Sunday night I had dinner with my nephew. He was in town interviewing for a job. Max is thirty or so, married, father to a three-year old son. His wife is due to deliver their second child in July.
I have lived with a great deal of shame that for much of my nephew’s life, I was an absentee uncle. Absenteeism, be it emotional or physical, seems to be a common thread for me. When I could not find compassion, I attributed my absenteeism to cowardice, Feeling broken, I didn’t have the courage to expose my hideous flaws, so I ran away. With compassion, however, I am chipping away at the thick shell of shame behind which I once hid. I now appreciate the only way I will meaningfully connect with people is by revealing my true self, warts and all.
At dinner Sunday, I told my nephew my feelings of disappointment in not being a “good” uncle. I explained about my challenges with his mother, my sister, which also contributed to my challenges. What was gratifying was the fact I wasn’t looking for forgiveness. I did not acknowledge my feelings hoping he’d absolve me, tell me I was being too hard on myself, and so forth. I told him how I was feeling because that’s what I am trying to do now.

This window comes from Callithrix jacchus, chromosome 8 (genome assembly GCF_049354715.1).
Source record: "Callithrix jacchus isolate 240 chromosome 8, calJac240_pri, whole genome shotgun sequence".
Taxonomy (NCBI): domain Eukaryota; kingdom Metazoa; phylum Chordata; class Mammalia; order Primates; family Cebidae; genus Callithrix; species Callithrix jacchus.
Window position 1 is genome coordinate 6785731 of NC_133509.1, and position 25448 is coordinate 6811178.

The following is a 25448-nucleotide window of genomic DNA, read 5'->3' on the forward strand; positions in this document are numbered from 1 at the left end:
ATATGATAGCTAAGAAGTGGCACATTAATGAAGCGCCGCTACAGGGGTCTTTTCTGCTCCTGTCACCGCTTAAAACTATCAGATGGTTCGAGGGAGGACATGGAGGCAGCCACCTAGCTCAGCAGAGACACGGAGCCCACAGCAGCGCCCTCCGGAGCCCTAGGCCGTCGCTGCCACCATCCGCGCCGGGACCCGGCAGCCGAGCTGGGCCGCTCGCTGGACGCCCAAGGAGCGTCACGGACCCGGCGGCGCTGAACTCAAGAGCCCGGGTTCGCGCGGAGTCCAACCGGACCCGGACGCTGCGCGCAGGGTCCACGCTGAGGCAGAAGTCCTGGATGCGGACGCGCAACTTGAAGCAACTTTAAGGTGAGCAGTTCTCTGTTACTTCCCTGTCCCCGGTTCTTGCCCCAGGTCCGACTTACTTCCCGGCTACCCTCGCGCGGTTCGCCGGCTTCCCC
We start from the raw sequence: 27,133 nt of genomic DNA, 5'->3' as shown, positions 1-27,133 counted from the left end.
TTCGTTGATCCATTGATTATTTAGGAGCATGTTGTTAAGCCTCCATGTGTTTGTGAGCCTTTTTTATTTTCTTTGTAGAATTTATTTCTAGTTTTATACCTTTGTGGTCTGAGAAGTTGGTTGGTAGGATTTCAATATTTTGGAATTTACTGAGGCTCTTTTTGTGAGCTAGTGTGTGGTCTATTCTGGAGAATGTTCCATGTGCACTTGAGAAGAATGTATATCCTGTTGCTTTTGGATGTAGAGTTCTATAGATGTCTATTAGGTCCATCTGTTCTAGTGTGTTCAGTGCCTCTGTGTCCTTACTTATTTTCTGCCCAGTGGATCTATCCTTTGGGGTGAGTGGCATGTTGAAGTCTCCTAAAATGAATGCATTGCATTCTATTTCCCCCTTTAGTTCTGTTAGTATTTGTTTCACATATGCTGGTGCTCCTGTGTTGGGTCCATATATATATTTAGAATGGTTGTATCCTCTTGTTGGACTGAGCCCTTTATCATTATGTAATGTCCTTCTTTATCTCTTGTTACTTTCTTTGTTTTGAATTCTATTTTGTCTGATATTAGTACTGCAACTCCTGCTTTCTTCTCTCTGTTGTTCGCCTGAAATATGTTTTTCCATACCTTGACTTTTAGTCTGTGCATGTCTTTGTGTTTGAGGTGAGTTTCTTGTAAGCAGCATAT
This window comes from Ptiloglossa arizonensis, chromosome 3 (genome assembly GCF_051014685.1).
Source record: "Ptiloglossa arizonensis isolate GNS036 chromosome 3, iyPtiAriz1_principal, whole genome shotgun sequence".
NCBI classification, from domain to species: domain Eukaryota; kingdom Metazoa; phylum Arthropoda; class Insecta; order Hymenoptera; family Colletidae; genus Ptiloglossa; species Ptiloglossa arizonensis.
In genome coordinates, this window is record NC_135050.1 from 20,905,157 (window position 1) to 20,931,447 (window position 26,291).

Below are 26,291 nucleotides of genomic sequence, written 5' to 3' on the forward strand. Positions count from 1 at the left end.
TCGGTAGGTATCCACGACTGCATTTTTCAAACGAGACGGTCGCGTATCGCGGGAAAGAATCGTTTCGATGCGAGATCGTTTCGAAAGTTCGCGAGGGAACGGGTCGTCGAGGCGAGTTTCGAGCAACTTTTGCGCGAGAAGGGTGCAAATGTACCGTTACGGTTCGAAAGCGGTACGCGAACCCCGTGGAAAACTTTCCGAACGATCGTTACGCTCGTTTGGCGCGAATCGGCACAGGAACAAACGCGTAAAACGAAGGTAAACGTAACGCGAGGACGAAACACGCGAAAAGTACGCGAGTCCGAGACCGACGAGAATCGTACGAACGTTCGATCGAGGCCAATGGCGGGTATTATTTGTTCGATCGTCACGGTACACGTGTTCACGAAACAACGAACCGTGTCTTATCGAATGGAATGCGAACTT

As I now think about the evening, I savor my realization that before the long-planned dinner, I hadn’t resolved to make a grand apology. I hadn’t rehearsed what I might say, nor had I contemplated the possible reactions my words might elicit. In the olden, inauthentic days, that series of steps were my modus operandi. I spent decades carefully choreographing my relationship encounters, No surprises!
Needless to say, dinner was wonderfully satisfying. Our conversations touched on what’s going on in my nephew’s life, a whirlwind reminding me of the sheer chaos that comes from balancing career, and family. When I recall my oldest daughter at three, life was a cyclone of activity. Like my nephew and his wife, both my ex and I worked full-time, with fairly “big” jobs. At the time, in our universe, the globe spun so quickly, I often imagined that with just a little push, all the balls we had up in the air could easily fly into space, escaping the tenuous gravity that kept our lives together. How could I have imagined it was exactly the opposite, that the hurricane was what we relied upon in lieu of that was missing?
In my last post, I talked about recognizing my father’s role in my hunger for validation, how I now believe he never found fulfillment being a father for reasons that had nothing to do with me. I suggested this insight may help me change my relationship with validation.
I think that not apologizing to my nephew, may be a manifestation of my changing relationship with validation. I wanted to explain how I felt, but not with the ulterior motive of being told I was forgiven, that I was still a good person. Even though that’s exactly how I felt at the end of the evening.
Thanks for listening. Stay in touch. Connect.
P.S. I won’t explain the thought process that resulted in this totally random clip. Tom Waits. Roberto Benigni, Jim Jarmusch’s Down by Law. Bam!